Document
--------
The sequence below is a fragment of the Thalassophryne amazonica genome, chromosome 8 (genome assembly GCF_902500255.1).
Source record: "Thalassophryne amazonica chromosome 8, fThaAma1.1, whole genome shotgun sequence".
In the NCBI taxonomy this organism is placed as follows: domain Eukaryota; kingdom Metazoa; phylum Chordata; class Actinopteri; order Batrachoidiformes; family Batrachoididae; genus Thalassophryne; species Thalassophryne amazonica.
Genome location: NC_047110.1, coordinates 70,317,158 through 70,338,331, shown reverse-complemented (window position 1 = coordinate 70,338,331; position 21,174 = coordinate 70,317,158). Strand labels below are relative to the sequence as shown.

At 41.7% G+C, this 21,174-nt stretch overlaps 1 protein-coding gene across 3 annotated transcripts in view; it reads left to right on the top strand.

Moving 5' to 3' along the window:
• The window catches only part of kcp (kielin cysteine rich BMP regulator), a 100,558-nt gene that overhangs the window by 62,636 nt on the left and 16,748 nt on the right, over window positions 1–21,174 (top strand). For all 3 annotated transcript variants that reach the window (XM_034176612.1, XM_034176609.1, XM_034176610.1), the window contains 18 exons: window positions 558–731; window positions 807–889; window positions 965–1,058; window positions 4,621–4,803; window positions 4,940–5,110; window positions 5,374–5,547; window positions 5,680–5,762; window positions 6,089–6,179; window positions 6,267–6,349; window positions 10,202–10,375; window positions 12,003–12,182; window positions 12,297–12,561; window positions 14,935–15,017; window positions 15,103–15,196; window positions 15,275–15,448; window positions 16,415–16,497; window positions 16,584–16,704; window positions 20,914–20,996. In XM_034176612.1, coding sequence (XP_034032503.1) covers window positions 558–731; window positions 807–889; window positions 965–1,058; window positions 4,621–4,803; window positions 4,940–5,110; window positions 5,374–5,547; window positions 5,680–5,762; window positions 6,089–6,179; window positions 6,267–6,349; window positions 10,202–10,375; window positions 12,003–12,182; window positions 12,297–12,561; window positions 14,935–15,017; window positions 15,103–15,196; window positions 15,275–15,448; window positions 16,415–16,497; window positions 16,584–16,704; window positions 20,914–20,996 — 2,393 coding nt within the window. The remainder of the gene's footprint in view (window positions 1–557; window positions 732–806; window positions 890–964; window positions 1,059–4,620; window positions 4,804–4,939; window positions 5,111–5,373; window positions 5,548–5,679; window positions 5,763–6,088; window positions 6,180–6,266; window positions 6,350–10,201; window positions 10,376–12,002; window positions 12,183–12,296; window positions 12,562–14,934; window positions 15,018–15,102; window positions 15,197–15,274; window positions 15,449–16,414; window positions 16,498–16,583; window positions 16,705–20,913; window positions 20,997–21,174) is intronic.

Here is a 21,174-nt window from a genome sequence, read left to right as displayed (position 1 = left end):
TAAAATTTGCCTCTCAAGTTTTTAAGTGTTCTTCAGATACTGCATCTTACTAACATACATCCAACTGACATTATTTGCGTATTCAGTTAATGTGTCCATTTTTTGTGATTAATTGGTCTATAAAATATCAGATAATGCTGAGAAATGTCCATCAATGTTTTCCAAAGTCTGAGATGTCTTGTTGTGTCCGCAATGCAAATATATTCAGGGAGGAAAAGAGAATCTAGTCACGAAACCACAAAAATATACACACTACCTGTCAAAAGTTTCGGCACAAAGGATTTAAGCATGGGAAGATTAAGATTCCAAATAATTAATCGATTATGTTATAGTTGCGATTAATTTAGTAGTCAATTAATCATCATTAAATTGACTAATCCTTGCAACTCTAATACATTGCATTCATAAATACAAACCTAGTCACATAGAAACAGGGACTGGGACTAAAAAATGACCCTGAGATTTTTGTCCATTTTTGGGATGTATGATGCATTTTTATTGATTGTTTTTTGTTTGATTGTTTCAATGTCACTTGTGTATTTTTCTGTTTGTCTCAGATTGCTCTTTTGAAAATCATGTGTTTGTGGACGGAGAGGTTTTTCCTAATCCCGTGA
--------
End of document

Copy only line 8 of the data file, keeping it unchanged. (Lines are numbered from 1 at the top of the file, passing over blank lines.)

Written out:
Here is a 21,174-nt window from a genome sequence, read left to right as displayed (position 1 = left end):